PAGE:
According to the author, apartheid is a fresh wound. It is an unfinished business. The majority of the perpetrators are still alive. The majority of the evidence is still there. They were named by a commission of inquiry. They have not confessed or apologized. The injustice will not go away until apartheid criminals are brought to account and that is the lesson that history teaches us. The economic disparities between blacks and whites in South Africa continue to feed the historic injustices. Land redistribution has not been aggressively pursued. Reparations that were recommended by the Truth and Reconciliation Commission were never made. South Africa will continue to sit on a time bomb until the ghost of the injustice of apartheid is exorcised by prosecutions or other visible reparations for the crime.

This book has a wide historic survey of how international criminal law can be brought to bear to resolve historic injustices so that criminals do not get away with impunity.

Like almost every book ever written, there are omissions or weaknesses in this book. Reliance on international criminal law to hold regimes accountable for past injustices is a tall order. The application of universal jurisdiction is not yet an international state practice. National sovereignty is still the order of the day. Western nations that designed the current international criminal instruments themselves avoid being caught in their application by either not ratifying the instruments or exempting themselves from being caught. No western country for example ratified the Apartheid Convention because they themselves were engaging in apartheid-like practices so they cannot prosecute apartheid criminals and set a negative precedent against themselves.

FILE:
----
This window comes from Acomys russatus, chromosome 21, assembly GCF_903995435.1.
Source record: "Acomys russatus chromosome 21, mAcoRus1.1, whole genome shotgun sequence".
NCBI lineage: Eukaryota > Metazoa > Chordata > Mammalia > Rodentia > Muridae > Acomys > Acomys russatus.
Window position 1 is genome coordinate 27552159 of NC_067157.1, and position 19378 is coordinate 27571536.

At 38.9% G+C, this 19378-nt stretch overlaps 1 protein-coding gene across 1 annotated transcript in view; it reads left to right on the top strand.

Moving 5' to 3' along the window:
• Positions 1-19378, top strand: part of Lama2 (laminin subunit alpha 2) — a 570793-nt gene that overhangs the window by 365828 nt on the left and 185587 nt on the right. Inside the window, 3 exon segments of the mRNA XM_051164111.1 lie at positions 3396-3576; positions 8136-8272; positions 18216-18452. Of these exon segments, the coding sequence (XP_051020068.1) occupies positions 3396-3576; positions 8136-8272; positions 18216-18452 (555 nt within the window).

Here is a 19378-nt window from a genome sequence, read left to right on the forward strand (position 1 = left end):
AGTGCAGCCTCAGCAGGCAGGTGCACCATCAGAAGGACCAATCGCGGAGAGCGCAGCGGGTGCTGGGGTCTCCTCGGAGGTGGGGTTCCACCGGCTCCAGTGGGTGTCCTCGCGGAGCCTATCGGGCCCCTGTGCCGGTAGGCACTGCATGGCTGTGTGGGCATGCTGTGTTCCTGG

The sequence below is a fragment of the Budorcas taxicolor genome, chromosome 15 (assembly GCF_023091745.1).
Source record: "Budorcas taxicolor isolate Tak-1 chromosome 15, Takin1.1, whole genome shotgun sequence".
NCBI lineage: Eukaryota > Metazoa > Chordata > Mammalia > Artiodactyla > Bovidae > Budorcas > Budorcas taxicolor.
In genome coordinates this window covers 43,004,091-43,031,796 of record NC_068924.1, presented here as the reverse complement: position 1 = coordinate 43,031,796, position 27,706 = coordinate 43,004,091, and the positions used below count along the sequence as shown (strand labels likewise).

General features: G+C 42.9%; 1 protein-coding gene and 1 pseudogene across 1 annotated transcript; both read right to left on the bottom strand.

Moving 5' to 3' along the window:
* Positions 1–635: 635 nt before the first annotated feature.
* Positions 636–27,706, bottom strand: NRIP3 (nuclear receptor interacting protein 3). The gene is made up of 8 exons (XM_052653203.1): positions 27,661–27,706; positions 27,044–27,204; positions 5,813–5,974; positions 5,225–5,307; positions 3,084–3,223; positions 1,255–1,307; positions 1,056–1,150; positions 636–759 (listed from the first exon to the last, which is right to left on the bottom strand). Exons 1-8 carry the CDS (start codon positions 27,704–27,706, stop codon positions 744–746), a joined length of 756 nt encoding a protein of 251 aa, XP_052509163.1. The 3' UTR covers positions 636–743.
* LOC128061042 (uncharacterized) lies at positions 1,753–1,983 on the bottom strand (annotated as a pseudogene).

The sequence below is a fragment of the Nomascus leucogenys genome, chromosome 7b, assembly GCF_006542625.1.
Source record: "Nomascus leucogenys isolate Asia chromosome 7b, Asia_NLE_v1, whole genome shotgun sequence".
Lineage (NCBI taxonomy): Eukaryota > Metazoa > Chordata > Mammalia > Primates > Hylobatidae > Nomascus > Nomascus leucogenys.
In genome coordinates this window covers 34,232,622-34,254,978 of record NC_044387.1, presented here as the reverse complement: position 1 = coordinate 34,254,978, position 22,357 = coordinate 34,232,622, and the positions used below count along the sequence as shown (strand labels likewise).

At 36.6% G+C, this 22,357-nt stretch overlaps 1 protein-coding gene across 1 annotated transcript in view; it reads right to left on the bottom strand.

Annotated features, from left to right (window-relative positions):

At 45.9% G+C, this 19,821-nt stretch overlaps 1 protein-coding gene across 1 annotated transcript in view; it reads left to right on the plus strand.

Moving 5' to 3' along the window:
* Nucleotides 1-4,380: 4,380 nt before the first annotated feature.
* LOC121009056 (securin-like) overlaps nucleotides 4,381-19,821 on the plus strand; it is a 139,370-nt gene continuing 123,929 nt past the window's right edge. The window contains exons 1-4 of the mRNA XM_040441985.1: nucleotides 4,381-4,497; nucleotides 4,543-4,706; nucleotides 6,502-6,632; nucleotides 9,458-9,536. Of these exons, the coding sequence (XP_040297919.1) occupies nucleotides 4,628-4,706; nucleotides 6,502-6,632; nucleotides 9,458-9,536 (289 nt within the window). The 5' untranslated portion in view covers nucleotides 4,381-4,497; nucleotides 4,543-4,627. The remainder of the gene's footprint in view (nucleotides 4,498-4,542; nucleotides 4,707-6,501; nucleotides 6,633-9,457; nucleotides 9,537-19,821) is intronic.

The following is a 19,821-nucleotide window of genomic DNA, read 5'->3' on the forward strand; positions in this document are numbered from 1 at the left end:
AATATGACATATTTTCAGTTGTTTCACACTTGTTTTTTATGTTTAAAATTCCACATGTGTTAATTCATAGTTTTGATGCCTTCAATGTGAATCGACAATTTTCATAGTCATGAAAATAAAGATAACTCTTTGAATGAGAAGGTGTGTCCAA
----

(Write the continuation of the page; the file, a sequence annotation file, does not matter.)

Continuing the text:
Canada, for example, which Dr. Hamalengwa uses as an example that could prosecute apartheid criminals as a number of apartheid doctors escaped to Canada by way of migration, consciously did not name apartheid as a crime against humanity when it domesticated the International Criminal Court statute that identified apartheid as a crime against humanity. The USA has not ratified the ICC statute for fear that its practices abroad would attract international criminal prosecutions. Some scholars have stated that international criminal law is an instrument of politics where western countries label former colonies as criminal states or terrorist states so that they can attack or isolate them. The application of universal criminal jurisdiction is a terrain of struggle and it may be that Dr. Hamalengwa is exposing western hypocrisy in this book.

The book would be strengthened if Dr. Hamalengwa concentrated on identifying domestic processes and constituencies that should propagate the prosecution of apartheid criminals within South Africa. This is an internal process. Universal application even of civil jurisdiction in the United States using the Alien Tort Statute to hold companies that aided and abetted the crime of apartheid to account recently failed. There is no African Union criminal tribunal to prosecute apartheid criminals. Thus, the internal processes and dynamics are critical to holding apartheid criminals to account. There are groups in South Africa like the South African Litigation Centre that must be supported in fighting the impunity of apartheid criminals.

You will do well to buy a copy of this insightful book at K180 from Planet Books at Arcades Shopping Mall (Zambia).